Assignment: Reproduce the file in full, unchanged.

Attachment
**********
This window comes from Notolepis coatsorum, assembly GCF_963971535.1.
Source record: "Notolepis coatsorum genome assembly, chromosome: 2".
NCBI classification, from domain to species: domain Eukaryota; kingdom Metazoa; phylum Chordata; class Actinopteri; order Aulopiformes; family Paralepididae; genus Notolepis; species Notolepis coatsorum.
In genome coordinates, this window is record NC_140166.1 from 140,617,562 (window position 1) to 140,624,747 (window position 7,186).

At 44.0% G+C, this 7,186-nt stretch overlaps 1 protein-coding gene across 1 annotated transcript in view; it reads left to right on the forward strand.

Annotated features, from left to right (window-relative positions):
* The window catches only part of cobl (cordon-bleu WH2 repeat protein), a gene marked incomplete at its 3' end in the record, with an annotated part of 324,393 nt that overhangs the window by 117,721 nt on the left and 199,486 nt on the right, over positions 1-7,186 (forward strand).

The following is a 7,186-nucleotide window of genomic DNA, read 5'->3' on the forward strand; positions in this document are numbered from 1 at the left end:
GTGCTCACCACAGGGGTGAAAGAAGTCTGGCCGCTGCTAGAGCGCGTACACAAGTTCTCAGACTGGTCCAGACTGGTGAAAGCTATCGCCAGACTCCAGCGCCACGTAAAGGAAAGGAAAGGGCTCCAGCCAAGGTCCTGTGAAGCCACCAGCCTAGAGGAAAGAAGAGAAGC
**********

This window comes from Notolepis coatsorum, assembly GCF_963971535.1.
Source record: "Notolepis coatsorum genome assembly, chromosome: 2".
NCBI classification, from domain to species: domain Eukaryota; kingdom Metazoa; phylum Chordata; class Actinopteri; order Aulopiformes; family Paralepididae; genus Notolepis; species Notolepis coatsorum.
In genome coordinates, this window is record NC_140166.1 from 140,617,562 (window position 1) to 140,624,747 (window position 7,186).

At 44.0% G+C, this 7,186-nt stretch overlaps 1 protein-coding gene across 1 annotated transcript in view; it reads left to right on the forward strand.

Annotated features, from left to right (window-relative positions):
* The window catches only part of cobl (cordon-bleu WH2 repeat protein), a gene marked incomplete at its 3' end in the record, with an annotated part of 324,393 nt that overhangs the window by 117,721 nt on the left and 199,486 nt on the right, over positions 1-7,186 (forward strand).

The following is a 7,186-nucleotide window of genomic DNA, read 5'->3' on the forward strand; positions in this document are numbered from 1 at the left end:
GTGCTCACCACAGGGGTGAAAGAAGTCTGGCCGCTGCTAGAGCGCGTACACAAGTTCTCAGACTGGTCCAGACTGGTGAAAGCTATCGCCAGACTCCAGCGCCACGTAAAGGAAAGGAAAGGGCTCCAGCCAAGGTCCTGTGAAGCCACCAGCCTAGAGGAAAGAAGAGAAGC